RELIABILITY AND VALIDITY ASSESSMENT OF THE EXERCISE SUITABILITY SCALE.
AuthorMAUK, JACQUELINE KERN.
Committee ChairYoung, Katherine
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PublisherThe University of Arizona.
RightsCopyright © is held by the author. Digital access to this material is made possible by the University Libraries, University of Arizona. Further transmission, reproduction or presentation (such as public display or performance) of protected items is prohibited except with permission of the author.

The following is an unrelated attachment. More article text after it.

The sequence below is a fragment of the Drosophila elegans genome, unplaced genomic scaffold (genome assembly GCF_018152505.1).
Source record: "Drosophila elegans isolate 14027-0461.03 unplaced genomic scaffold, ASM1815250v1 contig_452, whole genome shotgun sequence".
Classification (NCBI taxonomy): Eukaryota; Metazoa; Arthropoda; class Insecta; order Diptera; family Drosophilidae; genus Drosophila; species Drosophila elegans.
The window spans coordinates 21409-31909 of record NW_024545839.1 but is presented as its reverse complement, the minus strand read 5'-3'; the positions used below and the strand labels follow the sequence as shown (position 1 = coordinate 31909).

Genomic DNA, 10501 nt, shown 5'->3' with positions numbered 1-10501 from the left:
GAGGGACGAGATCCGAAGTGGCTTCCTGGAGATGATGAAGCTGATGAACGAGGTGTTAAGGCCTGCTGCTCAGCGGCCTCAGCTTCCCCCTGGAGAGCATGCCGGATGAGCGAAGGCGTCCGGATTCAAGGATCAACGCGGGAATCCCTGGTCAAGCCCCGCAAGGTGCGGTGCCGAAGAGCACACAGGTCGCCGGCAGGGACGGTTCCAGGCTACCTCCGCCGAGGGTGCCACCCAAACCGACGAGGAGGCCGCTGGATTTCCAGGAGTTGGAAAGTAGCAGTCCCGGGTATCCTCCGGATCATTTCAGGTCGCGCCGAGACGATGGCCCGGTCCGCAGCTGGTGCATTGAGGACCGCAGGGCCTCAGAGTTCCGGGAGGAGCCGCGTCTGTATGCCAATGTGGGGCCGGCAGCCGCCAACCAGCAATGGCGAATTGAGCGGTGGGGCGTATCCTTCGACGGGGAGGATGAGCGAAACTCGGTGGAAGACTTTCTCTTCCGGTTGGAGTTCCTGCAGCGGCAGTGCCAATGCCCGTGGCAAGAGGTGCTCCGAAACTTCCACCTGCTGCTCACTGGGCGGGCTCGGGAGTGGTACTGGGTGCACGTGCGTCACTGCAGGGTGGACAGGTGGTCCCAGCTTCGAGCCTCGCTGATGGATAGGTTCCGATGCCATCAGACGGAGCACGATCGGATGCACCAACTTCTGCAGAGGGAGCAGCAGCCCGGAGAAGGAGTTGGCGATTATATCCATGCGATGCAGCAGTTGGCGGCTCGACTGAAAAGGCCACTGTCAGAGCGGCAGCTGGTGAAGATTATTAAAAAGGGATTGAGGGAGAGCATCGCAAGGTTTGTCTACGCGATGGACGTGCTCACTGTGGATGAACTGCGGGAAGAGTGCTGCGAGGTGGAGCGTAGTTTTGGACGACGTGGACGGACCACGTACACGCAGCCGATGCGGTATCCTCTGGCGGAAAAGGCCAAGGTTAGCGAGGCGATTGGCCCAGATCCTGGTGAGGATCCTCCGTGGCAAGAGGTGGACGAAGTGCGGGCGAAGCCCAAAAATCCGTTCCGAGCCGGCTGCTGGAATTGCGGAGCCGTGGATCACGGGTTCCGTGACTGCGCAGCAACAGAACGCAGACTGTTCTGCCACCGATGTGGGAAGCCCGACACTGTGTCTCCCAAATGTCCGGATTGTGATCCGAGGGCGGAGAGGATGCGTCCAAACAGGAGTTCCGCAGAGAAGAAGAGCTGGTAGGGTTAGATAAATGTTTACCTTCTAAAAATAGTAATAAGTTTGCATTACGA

AbstractThis study examined the reliability and the validity of the Exercise Suitability Scale (ESS). The ESS was a psychometric instrument developed to measure the suitability of four different forms of exercise (aerobics, bicycling, jogging, and swimming) for different individuals. Aspects of Exercise Suitability included in the ESS were ease, satisfaction, enjoyableness, fatigue, interest, convenience, comfort, safety, affordability, and time-involvement. Background information relating to the development of the ESS as well as methods and results of testing the instrument for reliability and validity were included in this study. Data from a student population were used for estimating the reliability and validity of the ESS. Reliability testing included computing inter-item and item-to-total correlation coefficients, Cronbach's alpha, and internal consistency coefficients (theta and omega) derived from factor analytic techniques. Several types of validity were assessed: content validity, criterion-related validity, and construct validity. Criterion-related validity was estimated by comparing scores on the ESS with information about participation in exercise. Multiple regression was also used to assess criterion-related validity. Principal components analysis was used to examine the construct and content validity of the ESS. Construct validity was also estimated by correlating ESS scale scores with a parallel instrumentation approach, a Q-Sort. Satisfactory reliability indices were obtained for all four ESS exercise scales. Criterion-related validity indices were also adequate. Factor analysis provided some evidence of content validity of the ESS, but provided little support for the construct validity of the ESS. Construct validity was supported, however by the convergence approach.